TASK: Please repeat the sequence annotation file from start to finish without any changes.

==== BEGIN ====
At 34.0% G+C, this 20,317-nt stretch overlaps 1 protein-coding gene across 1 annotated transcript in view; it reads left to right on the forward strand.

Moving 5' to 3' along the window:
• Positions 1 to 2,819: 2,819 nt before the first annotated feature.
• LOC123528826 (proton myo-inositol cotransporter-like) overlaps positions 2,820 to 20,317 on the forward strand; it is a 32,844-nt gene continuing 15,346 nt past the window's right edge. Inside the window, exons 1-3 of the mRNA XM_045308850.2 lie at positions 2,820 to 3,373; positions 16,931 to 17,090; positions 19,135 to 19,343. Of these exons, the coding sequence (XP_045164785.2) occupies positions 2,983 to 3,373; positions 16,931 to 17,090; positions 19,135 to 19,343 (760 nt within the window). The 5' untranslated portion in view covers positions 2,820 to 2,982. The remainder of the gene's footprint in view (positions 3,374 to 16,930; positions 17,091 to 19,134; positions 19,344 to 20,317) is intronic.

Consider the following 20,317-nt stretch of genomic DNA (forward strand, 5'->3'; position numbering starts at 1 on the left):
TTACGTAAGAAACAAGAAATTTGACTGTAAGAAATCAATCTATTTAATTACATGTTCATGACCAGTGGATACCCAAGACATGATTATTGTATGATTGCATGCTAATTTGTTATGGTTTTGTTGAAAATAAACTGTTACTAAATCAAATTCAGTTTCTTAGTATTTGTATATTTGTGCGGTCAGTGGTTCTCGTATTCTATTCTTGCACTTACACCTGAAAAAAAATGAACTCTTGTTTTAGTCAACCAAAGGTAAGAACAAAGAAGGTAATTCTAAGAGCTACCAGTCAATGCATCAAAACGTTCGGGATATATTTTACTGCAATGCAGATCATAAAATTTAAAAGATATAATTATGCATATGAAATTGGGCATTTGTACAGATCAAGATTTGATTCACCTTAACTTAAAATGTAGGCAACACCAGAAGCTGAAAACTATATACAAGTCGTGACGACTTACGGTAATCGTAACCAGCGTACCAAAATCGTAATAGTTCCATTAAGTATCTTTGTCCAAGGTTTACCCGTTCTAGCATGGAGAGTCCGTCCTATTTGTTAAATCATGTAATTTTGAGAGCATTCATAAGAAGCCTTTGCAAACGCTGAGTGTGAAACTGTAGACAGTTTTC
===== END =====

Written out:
At 34.0% G+C, this 20,317-nt stretch overlaps 1 protein-coding gene across 1 annotated transcript in view; it reads left to right on the forward strand.

Moving 5' to 3' along the window:
• Positions 1 to 2,819: 2,819 nt before the first annotated feature.
• LOC123528826 (proton myo-inositol cotransporter-like) overlaps positions 2,820 to 20,317 on the forward strand; it is a 32,844-nt gene continuing 15,346 nt past the window's right edge. Inside the window, exons 1-3 of the mRNA XM_045308850.2 lie at positions 2,820 to 3,373; positions 16,931 to 17,090; positions 19,135 to 19,343. Of these exons, the coding sequence (XP_045164785.2) occupies positions 2,983 to 3,373; positions 16,931 to 17,090; positions 19,135 to 19,343 (760 nt within the window). The 5' untranslated portion in view covers positions 2,820 to 2,982. The remainder of the gene's footprint in view (positions 3,374 to 16,930; positions 17,091 to 19,134; positions 19,344 to 20,317) is intronic.

Consider the following 20,317-nt stretch of genomic DNA (forward strand, 5'->3'; position numbering starts at 1 on the left):
TTACGTAAGAAACAAGAAATTTGACTGTAAGAAATCAATCTATTTAATTACATGTTCATGACCAGTGGATACCCAAGACATGATTATTGTATGATTGCATGCTAATTTGTTATGGTTTTGTTGAAAATAAACTGTTACTAAATCAAATTCAGTTTCTTAGTATTTGTATATTTGTGCGGTCAGTGGTTCTCGTATTCTATTCTTGCACTTACACCTGAAAAAAAATGAACTCTTGTTTTAGTCAACCAAAGGTAAGAACAAAGAAGGTAATTCTAAGAGCTACCAGTCAATGCATCAAAACGTTCGGGATATATTTTACTGCAATGCAGATCATAAAATTTAAAAGATATAATTATGCATATGAAATTGGGCATTTGTACAGATCAAGATTTGATTCACCTTAACTTAAAATGTAGGCAACACCAGAAGCTGAAAACTATATACAAGTCGTGACGACTTACGGTAATCGTAACCAGCGTACCAAAATCGTAATAGTTCCATTAAGTATCTTTGTCCAAGGTTTACCCGTTCTAGCATGGAGAGTCCGTCCTATTTGTTAAATCATGTAATTTTGAGAGCATTCATAAGAAGCCTTTGCAAACGCTGAGTGTGAAACTGTAGACAGTTTTC